With Guns in the Spotlight, Candidates for Governor Recalibrate Their Positions
Guns have suddenly emerged as a central issue in this year's races. Navigating the issue will be difficult for both parties.
Candidates for governor will have to win two elections this year to take office, a primary and then the general election in November. On one issue, at least -- guns -- many will offer different messages for each contest.
"Right now, the Democratic candidates for governor are climbing all over each other to get as far to the left as possible," says Daniel Cole, communications director for the Colorado Republican Party. "Then, whoever wins will have to hope the public forgets about all that by November."
Democratic hopefuls are increasing their calls for gun control measures, even in red states such as Georgia and Texas. In states such as Florida and South Carolina, Democratic candidates are trying to explain away parts of their records that make them seem like they've only recently come around in their opposition to assault weapons. In his congressional runs, Minnesota Democrat Tim Walz regularly received backing from the National Rifle Association, but now, as a candidate for governor, he's supporting a ban on assault rifles and has returned past donations from the gun rights group.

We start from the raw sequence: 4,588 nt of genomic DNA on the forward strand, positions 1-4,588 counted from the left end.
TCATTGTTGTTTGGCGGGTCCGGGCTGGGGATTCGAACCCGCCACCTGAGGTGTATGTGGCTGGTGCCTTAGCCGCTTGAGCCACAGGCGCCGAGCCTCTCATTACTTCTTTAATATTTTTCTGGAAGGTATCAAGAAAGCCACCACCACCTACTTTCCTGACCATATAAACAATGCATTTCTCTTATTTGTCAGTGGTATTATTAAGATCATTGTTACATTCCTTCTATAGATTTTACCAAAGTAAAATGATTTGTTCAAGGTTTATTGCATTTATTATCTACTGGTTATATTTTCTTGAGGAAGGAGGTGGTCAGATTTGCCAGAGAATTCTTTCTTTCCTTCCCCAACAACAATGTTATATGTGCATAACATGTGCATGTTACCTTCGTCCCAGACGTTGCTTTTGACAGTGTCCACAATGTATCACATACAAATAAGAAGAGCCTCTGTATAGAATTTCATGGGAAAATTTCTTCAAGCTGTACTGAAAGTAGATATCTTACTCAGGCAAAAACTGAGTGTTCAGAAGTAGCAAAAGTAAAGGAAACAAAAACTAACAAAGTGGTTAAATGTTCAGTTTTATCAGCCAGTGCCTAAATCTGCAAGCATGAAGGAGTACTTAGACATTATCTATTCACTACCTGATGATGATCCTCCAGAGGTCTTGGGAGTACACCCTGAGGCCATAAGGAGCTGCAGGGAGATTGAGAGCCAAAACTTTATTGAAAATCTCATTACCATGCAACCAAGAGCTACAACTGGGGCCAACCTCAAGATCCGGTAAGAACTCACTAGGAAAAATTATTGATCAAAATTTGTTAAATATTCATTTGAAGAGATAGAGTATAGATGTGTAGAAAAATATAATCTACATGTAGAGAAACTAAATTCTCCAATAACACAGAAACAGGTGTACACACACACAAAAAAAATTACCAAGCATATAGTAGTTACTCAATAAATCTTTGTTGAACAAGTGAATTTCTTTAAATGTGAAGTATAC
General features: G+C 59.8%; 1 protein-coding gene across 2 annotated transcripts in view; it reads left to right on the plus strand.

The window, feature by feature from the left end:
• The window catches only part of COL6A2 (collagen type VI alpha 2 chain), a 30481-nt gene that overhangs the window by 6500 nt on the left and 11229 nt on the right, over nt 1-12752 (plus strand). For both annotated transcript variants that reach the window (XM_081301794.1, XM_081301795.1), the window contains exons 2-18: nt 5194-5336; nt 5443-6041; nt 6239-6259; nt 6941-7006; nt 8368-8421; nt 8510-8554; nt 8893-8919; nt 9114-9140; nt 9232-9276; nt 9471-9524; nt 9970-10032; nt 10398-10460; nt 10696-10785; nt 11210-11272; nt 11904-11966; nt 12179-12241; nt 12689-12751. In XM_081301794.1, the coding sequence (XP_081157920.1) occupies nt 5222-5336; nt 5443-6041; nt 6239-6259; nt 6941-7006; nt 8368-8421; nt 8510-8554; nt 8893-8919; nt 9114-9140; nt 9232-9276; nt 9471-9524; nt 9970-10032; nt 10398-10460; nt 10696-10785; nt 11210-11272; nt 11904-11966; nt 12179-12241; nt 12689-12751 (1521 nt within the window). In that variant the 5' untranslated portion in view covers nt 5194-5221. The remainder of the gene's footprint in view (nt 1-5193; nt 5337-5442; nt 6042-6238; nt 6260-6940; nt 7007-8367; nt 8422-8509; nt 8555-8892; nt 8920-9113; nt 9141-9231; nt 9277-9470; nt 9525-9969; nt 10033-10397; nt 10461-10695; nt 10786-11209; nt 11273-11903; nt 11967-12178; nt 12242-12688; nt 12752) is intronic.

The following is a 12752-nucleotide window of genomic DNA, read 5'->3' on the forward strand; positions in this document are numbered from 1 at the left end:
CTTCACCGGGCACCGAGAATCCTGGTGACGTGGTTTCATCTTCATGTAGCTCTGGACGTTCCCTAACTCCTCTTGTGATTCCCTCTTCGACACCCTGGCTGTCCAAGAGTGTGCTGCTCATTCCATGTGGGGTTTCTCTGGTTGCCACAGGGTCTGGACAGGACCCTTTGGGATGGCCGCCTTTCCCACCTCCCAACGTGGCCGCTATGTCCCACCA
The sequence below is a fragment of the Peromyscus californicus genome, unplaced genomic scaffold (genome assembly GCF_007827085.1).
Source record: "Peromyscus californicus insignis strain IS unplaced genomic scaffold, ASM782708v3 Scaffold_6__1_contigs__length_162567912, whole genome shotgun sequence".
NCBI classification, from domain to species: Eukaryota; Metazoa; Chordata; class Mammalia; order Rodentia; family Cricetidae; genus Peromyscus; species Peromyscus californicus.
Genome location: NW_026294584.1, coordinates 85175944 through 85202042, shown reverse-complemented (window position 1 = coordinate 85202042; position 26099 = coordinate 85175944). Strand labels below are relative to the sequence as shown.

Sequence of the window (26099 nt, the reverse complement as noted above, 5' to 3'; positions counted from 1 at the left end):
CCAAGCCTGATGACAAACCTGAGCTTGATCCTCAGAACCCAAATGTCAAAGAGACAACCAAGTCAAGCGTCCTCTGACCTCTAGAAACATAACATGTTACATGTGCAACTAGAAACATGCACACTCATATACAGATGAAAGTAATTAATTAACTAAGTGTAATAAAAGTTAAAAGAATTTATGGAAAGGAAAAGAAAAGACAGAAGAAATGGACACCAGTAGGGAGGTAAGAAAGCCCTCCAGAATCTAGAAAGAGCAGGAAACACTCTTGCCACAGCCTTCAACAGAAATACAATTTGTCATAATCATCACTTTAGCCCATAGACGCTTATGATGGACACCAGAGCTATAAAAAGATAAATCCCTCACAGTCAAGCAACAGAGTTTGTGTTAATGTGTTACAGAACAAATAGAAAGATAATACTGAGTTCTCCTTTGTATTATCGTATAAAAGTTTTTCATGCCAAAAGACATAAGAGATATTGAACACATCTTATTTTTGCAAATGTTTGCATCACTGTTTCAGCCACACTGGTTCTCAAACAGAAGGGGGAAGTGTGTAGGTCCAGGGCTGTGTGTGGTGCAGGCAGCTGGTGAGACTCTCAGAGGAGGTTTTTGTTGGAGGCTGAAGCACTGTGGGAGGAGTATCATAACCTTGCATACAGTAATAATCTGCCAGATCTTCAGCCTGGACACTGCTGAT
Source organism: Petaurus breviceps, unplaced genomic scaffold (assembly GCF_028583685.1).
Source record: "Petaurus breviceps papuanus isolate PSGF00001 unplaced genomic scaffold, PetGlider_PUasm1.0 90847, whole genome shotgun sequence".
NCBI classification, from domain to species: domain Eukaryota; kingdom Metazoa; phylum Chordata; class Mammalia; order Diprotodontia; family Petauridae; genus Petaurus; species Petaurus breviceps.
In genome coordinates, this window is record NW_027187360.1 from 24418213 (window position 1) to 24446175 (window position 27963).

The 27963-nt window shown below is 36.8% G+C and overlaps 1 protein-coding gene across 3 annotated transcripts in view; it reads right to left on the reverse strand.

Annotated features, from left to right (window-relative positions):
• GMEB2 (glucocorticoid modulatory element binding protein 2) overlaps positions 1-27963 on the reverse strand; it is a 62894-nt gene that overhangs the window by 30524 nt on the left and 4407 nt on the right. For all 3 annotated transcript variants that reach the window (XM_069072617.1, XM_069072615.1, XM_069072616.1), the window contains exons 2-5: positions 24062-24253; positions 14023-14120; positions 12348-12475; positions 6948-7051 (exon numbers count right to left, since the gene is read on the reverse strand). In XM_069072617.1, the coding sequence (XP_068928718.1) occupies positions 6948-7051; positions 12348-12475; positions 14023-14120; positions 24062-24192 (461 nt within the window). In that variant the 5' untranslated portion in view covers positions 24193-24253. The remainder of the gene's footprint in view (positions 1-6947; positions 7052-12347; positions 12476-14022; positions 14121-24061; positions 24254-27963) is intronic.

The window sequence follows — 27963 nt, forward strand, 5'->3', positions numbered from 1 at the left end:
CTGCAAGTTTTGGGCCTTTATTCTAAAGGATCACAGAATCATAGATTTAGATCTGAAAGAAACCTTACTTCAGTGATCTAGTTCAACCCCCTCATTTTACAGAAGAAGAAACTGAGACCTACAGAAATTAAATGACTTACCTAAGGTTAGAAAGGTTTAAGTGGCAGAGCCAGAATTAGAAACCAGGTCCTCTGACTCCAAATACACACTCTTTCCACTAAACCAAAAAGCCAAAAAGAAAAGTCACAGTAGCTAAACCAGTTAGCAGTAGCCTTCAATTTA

Progressive Democrats are using the issue as a way to distinguish themselves from rivals who hold less adamant positions against guns, or have in the past.
Dennis Kucinich, a former congressman and presidential candidate who's now running for governor of Ohio, said in a speech in Cleveland Monday that his opponent, former state Attorney General Richard Cordray, had been the NRA's "boy," defending a state law that preempted local gun-control measures.
"As attorney general, Mr. Cordray clearly made his office an extension of the NRA," Kucinich said.
Cordray, who has received support from the NRA and other gun rights groups in the past, has come out in favor of stricter background checks and said last week that it's time to "rethink our approach to military-style weapons," but he has not called for a ban.
Since the shootings at Marjory Stoneman Douglas High School in Parkland, Fla., two weeks ago, some Republican governors have spoken favorably about limited gun control measures, including Rick Scott of Florida, John Kasich of Florida and Bill Haslam of Tennessee. All of them will be term-limited out of office this year. In Vermont, a liberal state that imposes few restrictions on guns, GOP Gov. Phil Scott has come out in favor of requiring gun purchasers under the age of 21 to take safety training and might sign a bill requiring universal background checks. Scott is seeking a second term this year.
President Trump seems to have embraced certain gun control measures, telling a surprised group of lawmakers at the White House on Wednesday that he supports a "comprehensive" gun bill that would strengthen background checks and remove guns from the hands of people deemed high risk.